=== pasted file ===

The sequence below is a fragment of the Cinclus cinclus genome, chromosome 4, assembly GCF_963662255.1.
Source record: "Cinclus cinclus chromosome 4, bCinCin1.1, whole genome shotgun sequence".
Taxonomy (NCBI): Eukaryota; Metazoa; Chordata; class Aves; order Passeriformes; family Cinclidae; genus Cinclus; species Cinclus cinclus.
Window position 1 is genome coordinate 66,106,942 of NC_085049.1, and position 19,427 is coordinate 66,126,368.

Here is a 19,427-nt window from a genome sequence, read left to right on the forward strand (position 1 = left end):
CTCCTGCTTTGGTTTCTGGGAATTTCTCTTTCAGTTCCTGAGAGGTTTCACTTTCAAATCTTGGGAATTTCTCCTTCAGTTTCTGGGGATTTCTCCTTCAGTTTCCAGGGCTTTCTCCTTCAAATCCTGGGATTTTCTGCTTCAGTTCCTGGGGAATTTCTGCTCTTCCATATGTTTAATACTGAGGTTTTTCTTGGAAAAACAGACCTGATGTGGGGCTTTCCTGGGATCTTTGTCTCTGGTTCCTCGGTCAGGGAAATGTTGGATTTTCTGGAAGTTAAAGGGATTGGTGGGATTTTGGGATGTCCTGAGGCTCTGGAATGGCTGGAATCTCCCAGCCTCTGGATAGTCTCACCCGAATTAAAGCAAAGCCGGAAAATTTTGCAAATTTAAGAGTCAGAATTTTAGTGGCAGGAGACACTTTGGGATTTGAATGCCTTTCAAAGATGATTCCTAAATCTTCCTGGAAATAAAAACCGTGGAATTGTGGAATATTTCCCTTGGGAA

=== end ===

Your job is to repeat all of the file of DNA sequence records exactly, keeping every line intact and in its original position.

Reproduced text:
The sequence below is a fragment of the Cinclus cinclus genome, chromosome 4, assembly GCF_963662255.1.
Source record: "Cinclus cinclus chromosome 4, bCinCin1.1, whole genome shotgun sequence".
Taxonomy (NCBI): Eukaryota; Metazoa; Chordata; class Aves; order Passeriformes; family Cinclidae; genus Cinclus; species Cinclus cinclus.
Window position 1 is genome coordinate 66,106,942 of NC_085049.1, and position 19,427 is coordinate 66,126,368.

Here is a 19,427-nt window from a genome sequence, read left to right on the forward strand (position 1 = left end):
CTCCTGCTTTGGTTTCTGGGAATTTCTCTTTCAGTTCCTGAGAGGTTTCACTTTCAAATCTTGGGAATTTCTCCTTCAGTTTCTGGGGATTTCTCCTTCAGTTTCCAGGGCTTTCTCCTTCAAATCCTGGGATTTTCTGCTTCAGTTCCTGGGGAATTTCTGCTCTTCCATATGTTTAATACTGAGGTTTTTCTTGGAAAAACAGACCTGATGTGGGGCTTTCCTGGGATCTTTGTCTCTGGTTCCTCGGTCAGGGAAATGTTGGATTTTCTGGAAGTTAAAGGGATTGGTGGGATTTTGGGATGTCCTGAGGCTCTGGAATGGCTGGAATCTCCCAGCCTCTGGATAGTCTCACCCGAATTAAAGCAAAGCCGGAAAATTTTGCAAATTTAAGAGTCAGAATTTTAGTGGCAGGAGACACTTTGGGATTTGAATGCCTTTCAAAGATGATTCCTAAATCTTCCTGGAAATAAAAACCGTGGAATTGTGGAATATTTCCCTTGGGAA